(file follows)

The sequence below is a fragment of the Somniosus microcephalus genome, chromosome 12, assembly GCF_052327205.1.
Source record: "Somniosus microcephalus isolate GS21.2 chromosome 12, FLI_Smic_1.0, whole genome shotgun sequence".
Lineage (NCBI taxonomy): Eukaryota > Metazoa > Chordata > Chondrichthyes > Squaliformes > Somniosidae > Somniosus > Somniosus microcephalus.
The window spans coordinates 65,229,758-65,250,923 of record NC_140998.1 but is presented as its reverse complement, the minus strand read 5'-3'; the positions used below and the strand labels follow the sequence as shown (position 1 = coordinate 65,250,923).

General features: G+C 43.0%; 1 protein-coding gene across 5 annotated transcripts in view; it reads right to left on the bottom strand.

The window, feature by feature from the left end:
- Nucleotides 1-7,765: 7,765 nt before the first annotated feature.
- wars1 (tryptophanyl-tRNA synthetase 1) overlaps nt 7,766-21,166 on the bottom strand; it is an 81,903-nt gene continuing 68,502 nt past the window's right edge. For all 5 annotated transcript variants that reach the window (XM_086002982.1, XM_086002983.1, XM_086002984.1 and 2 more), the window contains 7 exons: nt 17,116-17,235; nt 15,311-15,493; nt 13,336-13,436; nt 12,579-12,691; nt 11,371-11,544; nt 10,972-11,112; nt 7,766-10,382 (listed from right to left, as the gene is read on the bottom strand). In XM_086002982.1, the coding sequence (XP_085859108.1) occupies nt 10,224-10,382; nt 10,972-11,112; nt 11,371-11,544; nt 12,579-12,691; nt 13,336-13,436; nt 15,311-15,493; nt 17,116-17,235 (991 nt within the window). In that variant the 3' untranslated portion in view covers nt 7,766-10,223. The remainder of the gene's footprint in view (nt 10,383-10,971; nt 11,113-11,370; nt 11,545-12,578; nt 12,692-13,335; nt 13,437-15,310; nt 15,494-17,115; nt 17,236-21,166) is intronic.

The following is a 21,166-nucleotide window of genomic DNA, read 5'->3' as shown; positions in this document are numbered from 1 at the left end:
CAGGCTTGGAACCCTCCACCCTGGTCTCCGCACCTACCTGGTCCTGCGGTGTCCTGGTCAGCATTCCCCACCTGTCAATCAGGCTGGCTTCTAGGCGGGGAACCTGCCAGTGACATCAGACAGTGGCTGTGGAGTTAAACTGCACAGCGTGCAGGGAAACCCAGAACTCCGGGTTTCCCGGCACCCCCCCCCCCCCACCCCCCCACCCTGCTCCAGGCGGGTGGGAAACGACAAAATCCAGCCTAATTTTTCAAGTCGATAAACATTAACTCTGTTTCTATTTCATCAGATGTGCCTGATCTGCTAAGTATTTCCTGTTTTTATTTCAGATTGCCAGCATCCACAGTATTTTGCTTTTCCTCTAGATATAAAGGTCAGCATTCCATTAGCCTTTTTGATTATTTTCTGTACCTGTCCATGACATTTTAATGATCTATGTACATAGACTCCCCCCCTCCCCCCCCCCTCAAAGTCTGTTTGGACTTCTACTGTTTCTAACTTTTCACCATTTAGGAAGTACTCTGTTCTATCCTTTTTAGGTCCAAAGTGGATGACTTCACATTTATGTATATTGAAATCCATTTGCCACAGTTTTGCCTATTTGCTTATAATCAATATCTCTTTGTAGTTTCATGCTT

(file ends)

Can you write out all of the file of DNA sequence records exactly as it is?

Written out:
The sequence below is a fragment of the Somniosus microcephalus genome, chromosome 12, assembly GCF_052327205.1.
Source record: "Somniosus microcephalus isolate GS21.2 chromosome 12, FLI_Smic_1.0, whole genome shotgun sequence".
Lineage (NCBI taxonomy): Eukaryota > Metazoa > Chordata > Chondrichthyes > Squaliformes > Somniosidae > Somniosus > Somniosus microcephalus.
The window spans coordinates 65,229,758-65,250,923 of record NC_140998.1 but is presented as its reverse complement, the minus strand read 5'-3'; the positions used below and the strand labels follow the sequence as shown (position 1 = coordinate 65,250,923).

General features: G+C 43.0%; 1 protein-coding gene across 5 annotated transcripts in view; it reads right to left on the bottom strand.

The window, feature by feature from the left end:
- Nucleotides 1-7,765: 7,765 nt before the first annotated feature.
- wars1 (tryptophanyl-tRNA synthetase 1) overlaps nt 7,766-21,166 on the bottom strand; it is an 81,903-nt gene continuing 68,502 nt past the window's right edge. For all 5 annotated transcript variants that reach the window (XM_086002982.1, XM_086002983.1, XM_086002984.1 and 2 more), the window contains 7 exons: nt 17,116-17,235; nt 15,311-15,493; nt 13,336-13,436; nt 12,579-12,691; nt 11,371-11,544; nt 10,972-11,112; nt 7,766-10,382 (listed from right to left, as the gene is read on the bottom strand). In XM_086002982.1, the coding sequence (XP_085859108.1) occupies nt 10,224-10,382; nt 10,972-11,112; nt 11,371-11,544; nt 12,579-12,691; nt 13,336-13,436; nt 15,311-15,493; nt 17,116-17,235 (991 nt within the window). In that variant the 3' untranslated portion in view covers nt 7,766-10,223. The remainder of the gene's footprint in view (nt 10,383-10,971; nt 11,113-11,370; nt 11,545-12,578; nt 12,692-13,335; nt 13,437-15,310; nt 15,494-17,115; nt 17,236-21,166) is intronic.

The following is a 21,166-nucleotide window of genomic DNA, read 5'->3' as shown; positions in this document are numbered from 1 at the left end:
CAGGCTTGGAACCCTCCACCCTGGTCTCCGCACCTACCTGGTCCTGCGGTGTCCTGGTCAGCATTCCCCACCTGTCAATCAGGCTGGCTTCTAGGCGGGGAACCTGCCAGTGACATCAGACAGTGGCTGTGGAGTTAAACTGCACAGCGTGCAGGGAAACCCAGAACTCCGGGTTTCCCGGCACCCCCCCCCCCCCACCCCCCCACCCTGCTCCAGGCGGGTGGGAAACGACAAAATCCAGCCTAATTTTTCAAGTCGATAAACATTAACTCTGTTTCTATTTCATCAGATGTGCCTGATCTGCTAAGTATTTCCTGTTTTTATTTCAGATTGCCAGCATCCACAGTATTTTGCTTTTCCTCTAGATATAAAGGTCAGCATTCCATTAGCCTTTTTGATTATTTTCTGTACCTGTCCATGACATTTTAATGATCTATGTACATAGACTCCCCCCCTCCCCCCCCCCTCAAAGTCTGTTTGGACTTCTACTGTTTCTAACTTTTCACCATTTAGGAAGTACTCTGTTCTATCCTTTTTAGGTCCAAAGTGGATGACTTCACATTTATGTATATTGAAATCCATTTGCCACAGTTTTGCCTATTTGCTTATAATCAATATCTCTTTGTAGTTTCATGCTT